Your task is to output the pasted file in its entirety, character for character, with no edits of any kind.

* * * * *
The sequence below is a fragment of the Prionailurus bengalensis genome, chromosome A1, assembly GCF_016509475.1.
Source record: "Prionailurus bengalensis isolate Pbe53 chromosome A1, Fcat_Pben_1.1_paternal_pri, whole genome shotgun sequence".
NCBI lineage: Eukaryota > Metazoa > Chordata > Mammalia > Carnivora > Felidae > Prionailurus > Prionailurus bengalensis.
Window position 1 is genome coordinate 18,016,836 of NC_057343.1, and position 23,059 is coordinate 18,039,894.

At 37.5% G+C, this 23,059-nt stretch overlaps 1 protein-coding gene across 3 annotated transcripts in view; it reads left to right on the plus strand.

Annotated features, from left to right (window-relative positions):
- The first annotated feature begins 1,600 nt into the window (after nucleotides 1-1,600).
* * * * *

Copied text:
The sequence below is a fragment of the Prionailurus bengalensis genome, chromosome A1, assembly GCF_016509475.1.
Source record: "Prionailurus bengalensis isolate Pbe53 chromosome A1, Fcat_Pben_1.1_paternal_pri, whole genome shotgun sequence".
NCBI lineage: Eukaryota > Metazoa > Chordata > Mammalia > Carnivora > Felidae > Prionailurus > Prionailurus bengalensis.
Window position 1 is genome coordinate 18,016,836 of NC_057343.1, and position 23,059 is coordinate 18,039,894.

At 37.5% G+C, this 23,059-nt stretch overlaps 1 protein-coding gene across 3 annotated transcripts in view; it reads left to right on the plus strand.

Annotated features, from left to right (window-relative positions):
- The first annotated feature begins 1,600 nt into the window (after nucleotides 1-1,600).